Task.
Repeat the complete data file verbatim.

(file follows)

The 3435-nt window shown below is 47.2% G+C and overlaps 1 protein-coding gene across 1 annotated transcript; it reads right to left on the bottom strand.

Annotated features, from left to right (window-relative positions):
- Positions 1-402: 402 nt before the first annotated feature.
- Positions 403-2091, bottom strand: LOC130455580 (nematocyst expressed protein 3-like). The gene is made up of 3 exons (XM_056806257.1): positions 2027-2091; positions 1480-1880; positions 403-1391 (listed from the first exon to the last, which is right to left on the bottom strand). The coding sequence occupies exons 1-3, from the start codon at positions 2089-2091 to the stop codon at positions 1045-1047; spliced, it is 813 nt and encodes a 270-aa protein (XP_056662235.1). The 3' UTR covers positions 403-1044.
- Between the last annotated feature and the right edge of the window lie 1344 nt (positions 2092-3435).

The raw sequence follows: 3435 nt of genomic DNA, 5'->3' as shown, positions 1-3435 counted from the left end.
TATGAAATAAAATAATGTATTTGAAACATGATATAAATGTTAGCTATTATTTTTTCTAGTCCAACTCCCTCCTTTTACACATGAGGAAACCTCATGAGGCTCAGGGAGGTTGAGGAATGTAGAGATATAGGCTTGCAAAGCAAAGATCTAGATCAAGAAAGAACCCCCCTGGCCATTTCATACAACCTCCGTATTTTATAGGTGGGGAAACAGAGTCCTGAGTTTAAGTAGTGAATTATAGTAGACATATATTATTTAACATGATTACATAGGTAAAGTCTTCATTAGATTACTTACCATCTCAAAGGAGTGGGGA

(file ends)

The 3435-nt window shown below is 47.2% G+C and overlaps 1 protein-coding gene across 1 annotated transcript; it reads right to left on the bottom strand.

Annotated features, from left to right (window-relative positions):
- Positions 1-402: 402 nt before the first annotated feature.
- Positions 403-2091, bottom strand: LOC130455580 (nematocyst expressed protein 3-like). The gene is made up of 3 exons (XM_056806257.1): positions 2027-2091; positions 1480-1880; positions 403-1391 (listed from the first exon to the last, which is right to left on the bottom strand). The coding sequence occupies exons 1-3, from the start codon at positions 2089-2091 to the stop codon at positions 1045-1047; spliced, it is 813 nt and encodes a 270-aa protein (XP_056662235.1). The 3' UTR covers positions 403-1044.
- Between the last annotated feature and the right edge of the window lie 1344 nt (positions 2092-3435).

The raw sequence follows: 3435 nt of genomic DNA, 5'->3' as shown, positions 1-3435 counted from the left end.
TATGAAATAAAATAATGTATTTGAAACATGATATAAATGTTAGCTATTATTTTTTCTAGTCCAACTCCCTCCTTTTACACATGAGGAAACCTCATGAGGCTCAGGGAGGTTGAGGAATGTAGAGATATAGGCTTGCAAAGCAAAGATCTAGATCAAGAAAGAACCCCCCTGGCCATTTCATACAACCTCCGTATTTTATAGGTGGGGAAACAGAGTCCTGAGTTTAAGTAGTGAATTATAGTAGACATATATTATTTAACATGATTACATAGGTAAAGTCTTCATTAGATTACTTACCATCTCAAAGGAGTGGGGA